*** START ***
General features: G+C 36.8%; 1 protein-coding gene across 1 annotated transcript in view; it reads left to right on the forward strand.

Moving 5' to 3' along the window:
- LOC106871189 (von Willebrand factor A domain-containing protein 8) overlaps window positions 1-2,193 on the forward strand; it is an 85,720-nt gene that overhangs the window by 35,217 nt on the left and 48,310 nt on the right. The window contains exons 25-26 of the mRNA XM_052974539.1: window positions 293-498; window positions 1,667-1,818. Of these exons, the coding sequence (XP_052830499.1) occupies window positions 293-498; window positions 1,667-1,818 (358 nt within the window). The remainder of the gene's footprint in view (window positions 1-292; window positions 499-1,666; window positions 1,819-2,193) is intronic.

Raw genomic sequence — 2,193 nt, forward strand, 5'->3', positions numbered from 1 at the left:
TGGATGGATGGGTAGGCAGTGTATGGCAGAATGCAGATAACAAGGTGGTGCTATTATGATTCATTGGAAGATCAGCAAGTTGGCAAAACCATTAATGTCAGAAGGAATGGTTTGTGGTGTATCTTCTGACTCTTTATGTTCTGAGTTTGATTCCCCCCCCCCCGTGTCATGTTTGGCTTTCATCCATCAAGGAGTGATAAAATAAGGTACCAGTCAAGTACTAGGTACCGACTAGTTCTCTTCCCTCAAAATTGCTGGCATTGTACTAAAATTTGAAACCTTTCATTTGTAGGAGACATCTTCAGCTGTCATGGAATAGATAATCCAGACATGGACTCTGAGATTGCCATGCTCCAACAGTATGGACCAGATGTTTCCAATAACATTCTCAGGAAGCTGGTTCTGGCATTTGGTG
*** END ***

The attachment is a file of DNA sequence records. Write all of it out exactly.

General features: G+C 36.8%; 1 protein-coding gene across 1 annotated transcript in view; it reads left to right on the forward strand.

Moving 5' to 3' along the window:
- LOC106871189 (von Willebrand factor A domain-containing protein 8) overlaps window positions 1-2,193 on the forward strand; it is an 85,720-nt gene that overhangs the window by 35,217 nt on the left and 48,310 nt on the right. The window contains exons 25-26 of the mRNA XM_052974539.1: window positions 293-498; window positions 1,667-1,818. Of these exons, the coding sequence (XP_052830499.1) occupies window positions 293-498; window positions 1,667-1,818 (358 nt within the window). The remainder of the gene's footprint in view (window positions 1-292; window positions 499-1,666; window positions 1,819-2,193) is intronic.

Raw genomic sequence — 2,193 nt, forward strand, 5'->3', positions numbered from 1 at the left:
TGGATGGATGGGTAGGCAGTGTATGGCAGAATGCAGATAACAAGGTGGTGCTATTATGATTCATTGGAAGATCAGCAAGTTGGCAAAACCATTAATGTCAGAAGGAATGGTTTGTGGTGTATCTTCTGACTCTTTATGTTCTGAGTTTGATTCCCCCCCCCCCGTGTCATGTTTGGCTTTCATCCATCAAGGAGTGATAAAATAAGGTACCAGTCAAGTACTAGGTACCGACTAGTTCTCTTCCCTCAAAATTGCTGGCATTGTACTAAAATTTGAAACCTTTCATTTGTAGGAGACATCTTCAGCTGTCATGGAATAGATAATCCAGACATGGACTCTGAGATTGCCATGCTCCAACAGTATGGACCAGATGTTTCCAATAACATTCTCAGGAAGCTGGTTCTGGCATTTGGTG